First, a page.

“Eight out of my ten friends have decided to give the exam, come what may we will crack the Union Public Service Commission Examination,” Mir tells Firstpost.

“My parents wanted me to become a doctor but I decide to go against the traditional occupation,” Mir, whose both parents are from medical background says, “I told them I wanted to join the civil services.”

In 1994, when two Kashmiris, Javed Gilani and Abdul Gani Mir, made it to the Indian Police Service (IPS); both serving the state as Inspector Generals presently, have played an important role in attracting youth towards preparing for the exams; they were posted outside the state.

Mir was the first Kashmiri Muslim to become an IPS officer who got into IPS as a direct recruit, a rural boy from a small village 22 kilometers from Kupwara district, he become an inspiration for Faesal, the topper, who hails from the same district.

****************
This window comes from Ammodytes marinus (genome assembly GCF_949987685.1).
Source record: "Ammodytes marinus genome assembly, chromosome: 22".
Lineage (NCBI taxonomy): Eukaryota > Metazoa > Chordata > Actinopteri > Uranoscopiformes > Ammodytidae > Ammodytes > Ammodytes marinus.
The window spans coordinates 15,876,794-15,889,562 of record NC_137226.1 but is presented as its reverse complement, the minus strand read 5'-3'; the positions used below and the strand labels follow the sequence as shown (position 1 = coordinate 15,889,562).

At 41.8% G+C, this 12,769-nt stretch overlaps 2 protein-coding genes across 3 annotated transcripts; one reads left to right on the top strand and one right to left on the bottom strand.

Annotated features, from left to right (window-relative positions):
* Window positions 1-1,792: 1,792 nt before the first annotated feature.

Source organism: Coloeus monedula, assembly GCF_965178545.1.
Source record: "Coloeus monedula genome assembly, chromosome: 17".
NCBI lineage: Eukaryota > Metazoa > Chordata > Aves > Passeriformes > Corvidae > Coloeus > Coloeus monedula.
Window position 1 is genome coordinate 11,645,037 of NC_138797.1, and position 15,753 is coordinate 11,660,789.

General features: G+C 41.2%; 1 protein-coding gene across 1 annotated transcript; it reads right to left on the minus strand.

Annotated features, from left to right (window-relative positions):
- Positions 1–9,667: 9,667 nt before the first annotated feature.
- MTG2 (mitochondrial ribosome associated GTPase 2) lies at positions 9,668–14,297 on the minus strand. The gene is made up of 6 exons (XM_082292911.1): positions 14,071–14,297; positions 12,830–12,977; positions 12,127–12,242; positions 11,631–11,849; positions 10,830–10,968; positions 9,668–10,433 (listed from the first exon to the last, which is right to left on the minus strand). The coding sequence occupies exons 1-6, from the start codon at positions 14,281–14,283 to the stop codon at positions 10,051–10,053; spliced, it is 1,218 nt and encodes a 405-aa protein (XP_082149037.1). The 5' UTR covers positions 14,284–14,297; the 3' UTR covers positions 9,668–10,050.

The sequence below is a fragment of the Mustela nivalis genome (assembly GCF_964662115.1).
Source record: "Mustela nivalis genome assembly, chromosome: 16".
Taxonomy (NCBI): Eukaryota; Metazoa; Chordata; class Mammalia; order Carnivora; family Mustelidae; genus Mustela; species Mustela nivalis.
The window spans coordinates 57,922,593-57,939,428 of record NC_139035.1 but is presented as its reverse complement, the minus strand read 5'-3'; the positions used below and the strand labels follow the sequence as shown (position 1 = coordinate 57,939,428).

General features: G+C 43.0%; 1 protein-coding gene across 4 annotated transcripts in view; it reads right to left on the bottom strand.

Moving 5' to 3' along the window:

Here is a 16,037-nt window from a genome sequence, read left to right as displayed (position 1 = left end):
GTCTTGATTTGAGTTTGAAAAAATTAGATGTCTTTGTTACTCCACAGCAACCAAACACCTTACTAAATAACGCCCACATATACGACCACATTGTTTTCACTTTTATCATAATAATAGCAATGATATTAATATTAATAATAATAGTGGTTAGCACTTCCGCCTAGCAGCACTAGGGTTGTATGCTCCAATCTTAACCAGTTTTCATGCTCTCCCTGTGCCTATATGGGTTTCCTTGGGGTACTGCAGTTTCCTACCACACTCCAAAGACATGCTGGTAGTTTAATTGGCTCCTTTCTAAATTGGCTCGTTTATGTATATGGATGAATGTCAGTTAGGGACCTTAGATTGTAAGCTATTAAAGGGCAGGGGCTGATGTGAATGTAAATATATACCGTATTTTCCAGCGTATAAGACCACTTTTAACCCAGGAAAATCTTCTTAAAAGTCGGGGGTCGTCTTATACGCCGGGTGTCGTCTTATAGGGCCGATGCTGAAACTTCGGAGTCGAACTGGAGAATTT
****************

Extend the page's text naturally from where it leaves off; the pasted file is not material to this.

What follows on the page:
When Faesal topped the exams in 2010, the atmosphere was euphoric. His success consumed the tone of news ream and overnight, he became an icon in Kashmir. His success made Civil Services a favourite career option with the younger generation of Kashmir’s. Faesal says the attention he received in the media did in a certain manner help in raising awareness about the exam.

“Kashmiris are extremely intelligent people. My selection was just an excuse, the talent was already there,” Faesal said once.

Now Jammu and Kashmir is producing more IAS officers than ever before. Year 2011 being the most fruitful when 12 Kashmiri men and women made it to the elite services, the highest number ever from the state.